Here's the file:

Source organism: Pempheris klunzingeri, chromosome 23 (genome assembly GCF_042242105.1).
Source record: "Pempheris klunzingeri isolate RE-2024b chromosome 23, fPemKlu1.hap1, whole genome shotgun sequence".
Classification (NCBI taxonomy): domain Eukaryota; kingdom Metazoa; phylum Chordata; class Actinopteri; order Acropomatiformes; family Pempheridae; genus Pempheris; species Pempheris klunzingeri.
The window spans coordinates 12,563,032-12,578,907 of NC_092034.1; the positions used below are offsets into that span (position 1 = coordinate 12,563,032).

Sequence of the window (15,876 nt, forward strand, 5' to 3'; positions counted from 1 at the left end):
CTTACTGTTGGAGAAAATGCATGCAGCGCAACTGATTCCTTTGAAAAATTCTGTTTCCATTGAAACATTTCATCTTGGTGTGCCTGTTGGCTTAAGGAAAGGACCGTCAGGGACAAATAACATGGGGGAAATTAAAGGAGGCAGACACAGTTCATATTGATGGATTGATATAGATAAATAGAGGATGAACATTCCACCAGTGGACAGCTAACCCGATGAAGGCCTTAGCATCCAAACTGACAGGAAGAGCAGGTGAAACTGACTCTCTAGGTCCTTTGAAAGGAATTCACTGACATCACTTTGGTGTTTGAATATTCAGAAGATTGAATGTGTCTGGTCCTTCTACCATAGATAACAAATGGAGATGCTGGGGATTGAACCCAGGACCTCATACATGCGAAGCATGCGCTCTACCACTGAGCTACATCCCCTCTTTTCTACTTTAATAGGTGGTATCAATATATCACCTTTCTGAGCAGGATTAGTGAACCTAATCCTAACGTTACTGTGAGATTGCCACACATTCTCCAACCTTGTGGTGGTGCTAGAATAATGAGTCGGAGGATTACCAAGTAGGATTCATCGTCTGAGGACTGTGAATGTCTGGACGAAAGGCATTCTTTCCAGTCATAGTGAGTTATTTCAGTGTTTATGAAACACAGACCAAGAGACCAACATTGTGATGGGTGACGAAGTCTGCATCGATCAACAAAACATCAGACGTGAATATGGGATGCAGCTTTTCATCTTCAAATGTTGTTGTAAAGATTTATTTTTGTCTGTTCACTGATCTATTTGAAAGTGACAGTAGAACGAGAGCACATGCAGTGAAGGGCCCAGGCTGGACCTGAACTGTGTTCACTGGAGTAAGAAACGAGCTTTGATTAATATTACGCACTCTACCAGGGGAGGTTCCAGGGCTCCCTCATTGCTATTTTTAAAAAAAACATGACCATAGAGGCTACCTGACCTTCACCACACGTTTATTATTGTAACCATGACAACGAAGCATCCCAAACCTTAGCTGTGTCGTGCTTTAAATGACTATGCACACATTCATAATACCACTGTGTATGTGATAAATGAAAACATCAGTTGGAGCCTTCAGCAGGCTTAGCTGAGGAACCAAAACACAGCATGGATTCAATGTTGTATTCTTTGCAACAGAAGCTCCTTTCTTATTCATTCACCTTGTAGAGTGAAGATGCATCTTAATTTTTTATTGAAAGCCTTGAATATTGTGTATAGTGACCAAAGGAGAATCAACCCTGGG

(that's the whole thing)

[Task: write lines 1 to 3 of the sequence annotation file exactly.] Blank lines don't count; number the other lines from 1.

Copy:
Source organism: Pempheris klunzingeri, chromosome 23 (genome assembly GCF_042242105.1).
Source record: "Pempheris klunzingeri isolate RE-2024b chromosome 23, fPemKlu1.hap1, whole genome shotgun sequence".
Classification (NCBI taxonomy): domain Eukaryota; kingdom Metazoa; phylum Chordata; class Actinopteri; order Acropomatiformes; family Pempheridae; genus Pempheris; species Pempheris klunzingeri.